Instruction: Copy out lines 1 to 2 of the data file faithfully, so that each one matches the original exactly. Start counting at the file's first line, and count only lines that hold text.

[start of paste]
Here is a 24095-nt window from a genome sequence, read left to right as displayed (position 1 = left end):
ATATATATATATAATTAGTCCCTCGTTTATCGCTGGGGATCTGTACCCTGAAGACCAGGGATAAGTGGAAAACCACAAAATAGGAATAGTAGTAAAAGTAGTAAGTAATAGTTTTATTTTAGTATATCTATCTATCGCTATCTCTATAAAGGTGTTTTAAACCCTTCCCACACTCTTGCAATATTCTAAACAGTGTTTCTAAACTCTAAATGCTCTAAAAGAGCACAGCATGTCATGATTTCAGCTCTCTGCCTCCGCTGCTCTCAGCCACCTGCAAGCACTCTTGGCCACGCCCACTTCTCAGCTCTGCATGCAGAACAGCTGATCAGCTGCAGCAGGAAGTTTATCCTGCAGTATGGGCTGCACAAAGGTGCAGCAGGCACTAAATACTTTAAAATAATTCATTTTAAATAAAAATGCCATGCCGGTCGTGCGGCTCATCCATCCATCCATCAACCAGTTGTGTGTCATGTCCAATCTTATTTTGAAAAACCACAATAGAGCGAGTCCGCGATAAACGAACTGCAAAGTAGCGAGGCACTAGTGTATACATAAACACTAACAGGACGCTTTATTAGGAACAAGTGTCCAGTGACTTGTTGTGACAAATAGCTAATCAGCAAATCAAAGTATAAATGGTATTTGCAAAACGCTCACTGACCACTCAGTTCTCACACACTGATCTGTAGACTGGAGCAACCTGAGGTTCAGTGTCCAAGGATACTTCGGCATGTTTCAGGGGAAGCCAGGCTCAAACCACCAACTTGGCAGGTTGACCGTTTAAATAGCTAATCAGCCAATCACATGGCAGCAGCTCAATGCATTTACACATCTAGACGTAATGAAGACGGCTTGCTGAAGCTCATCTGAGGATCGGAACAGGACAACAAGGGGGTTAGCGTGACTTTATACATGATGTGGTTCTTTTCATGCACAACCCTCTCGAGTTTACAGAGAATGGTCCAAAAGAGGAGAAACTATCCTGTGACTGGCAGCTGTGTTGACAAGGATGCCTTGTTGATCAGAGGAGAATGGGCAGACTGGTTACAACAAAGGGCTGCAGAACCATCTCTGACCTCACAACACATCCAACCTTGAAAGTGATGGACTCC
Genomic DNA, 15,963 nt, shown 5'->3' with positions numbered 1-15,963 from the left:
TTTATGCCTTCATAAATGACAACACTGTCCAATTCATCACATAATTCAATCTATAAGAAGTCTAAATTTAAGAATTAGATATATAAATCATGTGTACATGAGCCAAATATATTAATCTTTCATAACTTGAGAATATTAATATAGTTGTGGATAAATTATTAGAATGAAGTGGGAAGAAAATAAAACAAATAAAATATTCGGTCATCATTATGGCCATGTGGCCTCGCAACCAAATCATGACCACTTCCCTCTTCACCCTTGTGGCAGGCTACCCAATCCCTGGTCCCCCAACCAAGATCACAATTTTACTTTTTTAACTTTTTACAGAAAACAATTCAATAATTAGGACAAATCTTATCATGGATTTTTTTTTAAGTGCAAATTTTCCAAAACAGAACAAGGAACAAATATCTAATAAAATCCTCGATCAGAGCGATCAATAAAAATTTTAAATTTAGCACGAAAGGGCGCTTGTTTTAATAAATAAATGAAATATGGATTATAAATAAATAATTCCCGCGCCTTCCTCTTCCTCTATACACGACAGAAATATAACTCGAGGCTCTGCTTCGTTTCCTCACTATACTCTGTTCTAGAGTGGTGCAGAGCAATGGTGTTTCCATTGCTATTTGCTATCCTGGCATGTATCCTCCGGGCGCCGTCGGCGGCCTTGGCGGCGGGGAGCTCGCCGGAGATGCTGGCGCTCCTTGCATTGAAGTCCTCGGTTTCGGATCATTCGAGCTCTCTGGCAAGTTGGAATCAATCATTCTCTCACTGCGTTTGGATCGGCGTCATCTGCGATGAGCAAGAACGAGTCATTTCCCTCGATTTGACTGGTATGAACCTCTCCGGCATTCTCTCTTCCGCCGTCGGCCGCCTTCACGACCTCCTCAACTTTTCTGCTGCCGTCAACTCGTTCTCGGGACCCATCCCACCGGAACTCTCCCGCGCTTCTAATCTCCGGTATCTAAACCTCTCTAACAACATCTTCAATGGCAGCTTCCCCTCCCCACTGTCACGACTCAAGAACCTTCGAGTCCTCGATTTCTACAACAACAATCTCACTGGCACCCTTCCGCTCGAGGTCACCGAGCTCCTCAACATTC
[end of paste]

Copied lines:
Here is a 24095-nt window from a genome sequence, read left to right as displayed (position 1 = left end):
ATATATATATATAATTAGTCCCTCGTTTATCGCTGGGGATCTGTACCCTGAAGACCAGGGATAAGTGGAAAACCACAAAATAGGAATAGTAGTAAAAGTAGTAAGTAATAGTTTTATTTTAGTATATCTATCTATCGCTATCTCTATAAAGGTGTTTTAAACCCTTCCCACACTCTTGCAATATTCTAAACAGTGTTTCTAAACTCTAAATGCTCTAAAAGAGCACAGCATGTCATGATTTCAGCTCTCTGCCTCCGCTGCTCTCAGCCACCTGCAAGCACTCTTGGCCACGCCCACTTCTCAGCTCTGCATGCAGAACAGCTGATCAGCTGCAGCAGGAAGTTTATCCTGCAGTATGGGCTGCACAAAGGTGCAGCAGGCACTAAATACTTTAAAATAATTCATTTTAAATAAAAATGCCATGCCGGTCGTGCGGCTCATCCATCCATCCATCAACCAGTTGTGTGTCATGTCCAATCTTATTTTGAAAAACCACAATAGAGCGAGTCCGCGATAAACGAACTGCAAAGTAGCGAGGCACTAGTGTATACATAAACACTAACAGGACGCTTTATTAGGAACAAGTGTCCAGTGACTTGTTGTGACAAATAGCTAATCAGCAAATCAAAGTATAAATGGTATTTGCAAAACGCTCACTGACCACTCAGTTCTCACACACTGATCTGTAGACTGGAGCAACCTGAGGTTCAGTGTCCAAGGATACTTCGGCATGTTTCAGGGGAAGCCAGGCTCAAACCACCAACTTGGCAGGTTGACCGTTTAAATAGCTAATCAGCCAATCACATGGCAGCAGCTCAATGCATTTACACATCTAGACGTAATGAAGACGGCTTGCTGAAGCTCATCTGAGGATCGGAACAGGACAACAAGGGGGTTAGCGTGACTTTATACATGATGTGGTTCTTTTCATGCACAACCCTCTCGAGTTTACAGAGAATGGTCCAAAAGAGGAGAAACTATCCTGTGACTGGCAGCTGTGTTGACAAGGATGCCTTGTTGATCAGAGGAGAATGGGCAGACTGGTTACAACAAAGGGCTGCAGAACCATCTCTGACCTCACAACACATCCAACCTTGAAAGTGATGGACTCC